Concurrent Sessions Cover Compliance and Collaboration
This bonus coverage of the NACUBO 2011 Annual Meeting, in Tampa, Florida, focuses on two presentations about organizationwide activities. One session explains that compliance rules are moving from a “gotcha” enforcement mentality to a “let’s agree on our ethical values” approach. The other describes the reasons why colocating a community college and a university has been such an effective move for both institutions. For comprehensive coverage of the 2011 annual meeting, see the September issue of Business Officer.
By Dorothy Wagener and Karla Hignite
Make Compliance Compatible With Your Culture's Values
"In the old view, compliance meant finding out who's doing something wrong and catching them," said Robert Roach, chief compliance officer, New York University. The new perspective, he said, is to try to build a positive culture, so that the compliance rules are a reflection of the organization's ethical values. In the NACUBO 2011 Annual Meeting session, "Effective Institutional Compliance Programs," Roach described essential elements of such initiatives.
A code of ethical conduct is at the center, setting forth standards along with provisions for enforcement, discipline, and reporting obligations. Ground your compliance activities, advises Roach, in the federal sentencing guidelines for organizations. Then, make the information readily available and provide training for employees.
Roach said periodic risk assessments, with mitigation plans developed by employees as a group, promote ownership of the program. "Most employees will follow the rules if they feel they've been heard, they've participated in the process, and they feel fairly treated," he said.
Throughout the session, Roach had special advice for those at small institutions, advising them to model themselves on others' effective compliance work.
"Keep the risk management process simple and build it into existing business processes," he said. "Start small and build over time. If you identify a risk, you want to make sure you address it."
DOROTHY WAGENER is editor in chief of Business Officer.
The Daring Is in the Details
Sharing space is tough enough for faculty and staff at the same institution. In "Charting the Course for Colocating a Community College and a University," copresenters Lynda Warren, vice president of college services at Rogue Community College, Oregon, and Craig Morris, vice president of finance and administration at Southern Oregon University, Ashland, shared lessons learned from building the RCC/SOU Higher Education Center, a jointly owned facility at the edge of RCC's Medford campus that opened for classes in fall 2008.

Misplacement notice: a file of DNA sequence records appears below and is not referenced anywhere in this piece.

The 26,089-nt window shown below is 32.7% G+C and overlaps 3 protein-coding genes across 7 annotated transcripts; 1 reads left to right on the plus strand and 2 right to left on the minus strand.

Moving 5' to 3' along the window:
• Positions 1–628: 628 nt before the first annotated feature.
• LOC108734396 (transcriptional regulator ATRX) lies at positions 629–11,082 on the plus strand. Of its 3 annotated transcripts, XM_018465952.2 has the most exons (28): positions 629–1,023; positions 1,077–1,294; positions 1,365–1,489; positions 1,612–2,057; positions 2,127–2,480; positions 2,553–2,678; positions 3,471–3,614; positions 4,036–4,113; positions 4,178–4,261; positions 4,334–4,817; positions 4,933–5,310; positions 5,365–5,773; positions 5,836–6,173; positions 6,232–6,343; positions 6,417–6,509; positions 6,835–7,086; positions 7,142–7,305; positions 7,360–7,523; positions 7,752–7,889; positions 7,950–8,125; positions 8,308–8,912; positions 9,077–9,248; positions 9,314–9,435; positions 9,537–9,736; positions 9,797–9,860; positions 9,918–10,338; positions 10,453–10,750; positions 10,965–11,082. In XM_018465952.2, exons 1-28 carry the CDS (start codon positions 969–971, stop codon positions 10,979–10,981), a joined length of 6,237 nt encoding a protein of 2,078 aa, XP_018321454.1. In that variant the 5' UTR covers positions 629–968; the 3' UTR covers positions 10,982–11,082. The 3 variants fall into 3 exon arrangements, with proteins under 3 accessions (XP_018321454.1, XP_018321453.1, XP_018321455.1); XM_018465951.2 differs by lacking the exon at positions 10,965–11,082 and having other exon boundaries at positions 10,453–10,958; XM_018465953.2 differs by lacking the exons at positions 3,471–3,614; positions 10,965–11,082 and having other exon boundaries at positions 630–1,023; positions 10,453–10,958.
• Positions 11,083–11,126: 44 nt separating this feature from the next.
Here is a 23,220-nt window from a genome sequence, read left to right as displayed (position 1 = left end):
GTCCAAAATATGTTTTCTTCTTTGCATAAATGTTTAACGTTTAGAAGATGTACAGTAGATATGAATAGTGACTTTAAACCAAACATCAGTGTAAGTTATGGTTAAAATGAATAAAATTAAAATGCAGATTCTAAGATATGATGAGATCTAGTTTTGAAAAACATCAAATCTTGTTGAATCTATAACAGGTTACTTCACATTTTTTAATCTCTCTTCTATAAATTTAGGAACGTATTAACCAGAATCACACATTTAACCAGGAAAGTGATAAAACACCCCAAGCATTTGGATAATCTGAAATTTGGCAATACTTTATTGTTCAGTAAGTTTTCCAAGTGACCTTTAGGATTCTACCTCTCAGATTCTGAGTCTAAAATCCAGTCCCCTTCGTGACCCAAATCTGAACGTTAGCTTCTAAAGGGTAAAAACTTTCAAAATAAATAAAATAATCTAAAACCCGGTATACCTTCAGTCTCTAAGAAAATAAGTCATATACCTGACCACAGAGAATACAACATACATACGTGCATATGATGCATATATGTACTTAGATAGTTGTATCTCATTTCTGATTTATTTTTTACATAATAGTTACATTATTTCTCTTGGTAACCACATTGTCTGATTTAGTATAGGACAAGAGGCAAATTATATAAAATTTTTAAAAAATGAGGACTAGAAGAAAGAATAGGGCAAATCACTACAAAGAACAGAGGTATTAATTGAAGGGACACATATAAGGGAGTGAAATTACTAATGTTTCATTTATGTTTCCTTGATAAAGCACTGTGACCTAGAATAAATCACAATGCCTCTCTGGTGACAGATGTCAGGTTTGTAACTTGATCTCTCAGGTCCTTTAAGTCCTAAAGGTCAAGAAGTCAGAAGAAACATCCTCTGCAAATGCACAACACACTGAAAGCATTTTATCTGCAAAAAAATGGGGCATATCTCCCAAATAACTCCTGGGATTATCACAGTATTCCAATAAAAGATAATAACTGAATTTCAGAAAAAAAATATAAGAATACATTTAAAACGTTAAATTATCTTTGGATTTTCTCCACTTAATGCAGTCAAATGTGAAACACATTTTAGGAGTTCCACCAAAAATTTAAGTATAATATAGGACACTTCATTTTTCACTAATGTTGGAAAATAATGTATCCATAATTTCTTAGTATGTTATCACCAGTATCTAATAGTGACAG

The project, a decade in the making, garnered early support from the state's governor and strong interest from the community for additional education opportunities. The 67,800—square-foot facility includes 28 classrooms, a science lecture hall and labs, faculty and support staff offices and conference rooms, a cafe, and student study areas. While a primary objective of the center is to improve communication and services for students who are dually enrolled at SOU and RCC, the two institutions are also partners in expanding professional and economic development opportunities to the larger Medford community, which includes collaboration on a small business development center and testing services center.
One key to the success of the venture is its 50-50 ownership split, Morris said. Each institution contributed $11.1 million upfront to ensure that both would have equal financial skin in the game. The decision to develop a detailed operating agreement has likewise proven invaluable for nurturing a strong working relationship between the two institutions. To draft the agreement, a joint facilities advisory committee oversaw the work of 37 subcommittees charged with identifying every possible decision that SOU and RCC would likely face in running a shared facility, Warren said. Issues addressed included space allocation and use, emergency repairs, student discipline, building security, vending, shipping and receiving, technology, insurance, and housekeeping. In addition to sharing library and IT staff, each institution has an on-site administrator and facilities representative to comanage the center.
Even faculty have been asked to join together in an unconventional way. Whereas original plans had faculty separated by floors—with SOU faculty on one floor and RCC faculty on another—the decision was made to instead integrate faculty by discipline. While this was met with some initial resistance, faculty from both institutions confess to loving the commingled arrangement, Morris said.
KARLA HIGNITE is a contributing editor for Business Officer.
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